# Is the Poisson Distribution Correct?

I've conducted a study to see if an intervention has decreased the number of detentions a sample of students obtains. Out of roughly 9000 students at a very large middle school I randomly selected 141. Before school started they participated in an intervention. After the Fall semester I obtained the number of detentions each student obtained. Table Below. I want to see if the treatment group had a significantly smaller number of detentions than the control group.

A statistics friend of mine recommended that my data comes from a Poisson distribution and I'm looking into it. But I'd like to find some advice from this forum as well.

• Why is the characterization of an underlying distribution relevant to your research objective? – whuber Dec 4 '19 at 17:34
• @whuber, I think the person wants to figure out what test is appropriate for data not follows a normal distribution. Hope I am right. – Bill Chen Dec 4 '19 at 17:36
• @Bill I need to reiterate my question, then: because it was obvious at the outset that these data wouldn't possibly follow a normal distribution, why could it be relevant to test whether they follow a Poisson distribution? – whuber Dec 4 '19 at 17:37
• @whuber edited answer. – Bill Chen Dec 4 '19 at 17:45

Sometimes a result is obvious. In this case, 10.5% of the people in the control group received detentions. In your sample of 141, only 6 received detentions. The chance of six or fewer detentions in any random sample of 141 from the control group is given by the Binomial distribution with parameters 141 and 0.105; a calculation gives it as 0.63%, which is low. However, the value of 10.5% is a little uncertain. The right way to make this comparison is with a one-sided test of proportions. It gives a p-value of 1.17%, low enough to provisionally conclude your treatment group is unlike the control: significantly fewer people got detentions.

However, your question actually is about the numbers of detentions rather than how many people received them. Although you could try to use a test that assumes the underlying distributions are Poisson, there is strong evidence they are not. The check is simple: the average number of detentions per student in both groups is $$0.14463$$ and the Poisson distribution with that average doesn't reproduce either set of data accurately. In particular, the Poisson distribution with this mean tells us to expect around 19 detentions in the study group (there were only 8) and to expect no people had more than four detentions in the control group (there 30 of them). You could apply a formal test, such as a chi-squared test, but the result is so obvious that there's no need: abandon the Poisson hypothesis.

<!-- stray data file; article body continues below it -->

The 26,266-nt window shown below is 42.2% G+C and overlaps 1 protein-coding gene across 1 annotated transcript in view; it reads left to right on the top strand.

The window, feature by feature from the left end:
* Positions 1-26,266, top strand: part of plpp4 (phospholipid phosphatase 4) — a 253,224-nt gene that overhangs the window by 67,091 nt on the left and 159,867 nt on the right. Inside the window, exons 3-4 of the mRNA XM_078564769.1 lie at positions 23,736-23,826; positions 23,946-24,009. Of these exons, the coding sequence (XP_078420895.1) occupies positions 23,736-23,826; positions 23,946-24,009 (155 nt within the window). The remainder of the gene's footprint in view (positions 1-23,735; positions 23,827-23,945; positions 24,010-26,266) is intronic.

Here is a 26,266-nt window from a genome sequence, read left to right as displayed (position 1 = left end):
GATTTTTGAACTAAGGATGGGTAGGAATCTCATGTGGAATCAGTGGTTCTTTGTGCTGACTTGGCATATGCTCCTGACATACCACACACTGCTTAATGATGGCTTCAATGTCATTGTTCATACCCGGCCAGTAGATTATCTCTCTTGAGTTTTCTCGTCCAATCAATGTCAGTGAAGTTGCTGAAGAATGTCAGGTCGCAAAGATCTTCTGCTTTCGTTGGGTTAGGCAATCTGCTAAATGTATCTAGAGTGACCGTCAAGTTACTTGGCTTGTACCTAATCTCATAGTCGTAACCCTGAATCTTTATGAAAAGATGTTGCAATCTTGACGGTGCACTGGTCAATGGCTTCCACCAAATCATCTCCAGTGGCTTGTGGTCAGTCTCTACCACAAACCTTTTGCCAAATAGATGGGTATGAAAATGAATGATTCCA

That brings us to the ultimate question: are your data consistent with a hypothesis of no intervention effect? A simple way to assess that is to draw many samples of size 141 from the control group and compare their detention counts to the eight in the study group. Here are the results of a million such samples: Almost all of these million random samples had more than eight detentions (as marked by the vertical red bar). Only 0.97% of them had eight or fewer. This is moderately good evidence that the intervention lowered the number of detentions.

• Why is the value of 10.5% a little uncertain? Isn't the total student body of around 9K people a population? And if so isn't that a correct expected value? – Ryan Doherty Dec 4 '19 at 20:22
• The 9K people ought to be viewed as sample of a process, not a population. To see why, suppose your intervention group contained 9K people and the control group was left with only 100 people: would you still view its data as a population and its results as being absolutely certain? Presumably not--but the size of a dataset does not determine whether it's a sample or a population. – whuber Dec 4 '19 at 21:05
• to find the p-value would I essentially do in R: binom.test(6,141,p=.105) – Ryan Doherty Dec 5 '19 at 15:15
• That will give you twice the value of 0.63% I quoted, because it's a two-sided test. It's a reasonably conservative answer. Remember, though, that it doesn't exactly answer the question you posed: it compares numbers of students rather than numbers of detentions. – whuber Dec 5 '19 at 15:50

The reason why your friend told you it's following a Poison distribution, is that hypothesis testings have assumptions. So to test the difference between two means if the data from two normal distribution, the t-test is the first choice.

Since the Poisson distribution is entirely determined by its parameter, so a hypothesis test would be a test of equality of their mean parameter, which will conclude whether the two data from the same distribution or not. If they are, then your treatment doesn't affect.

One possible test is poisson.test on two samples in R

Hope this helps.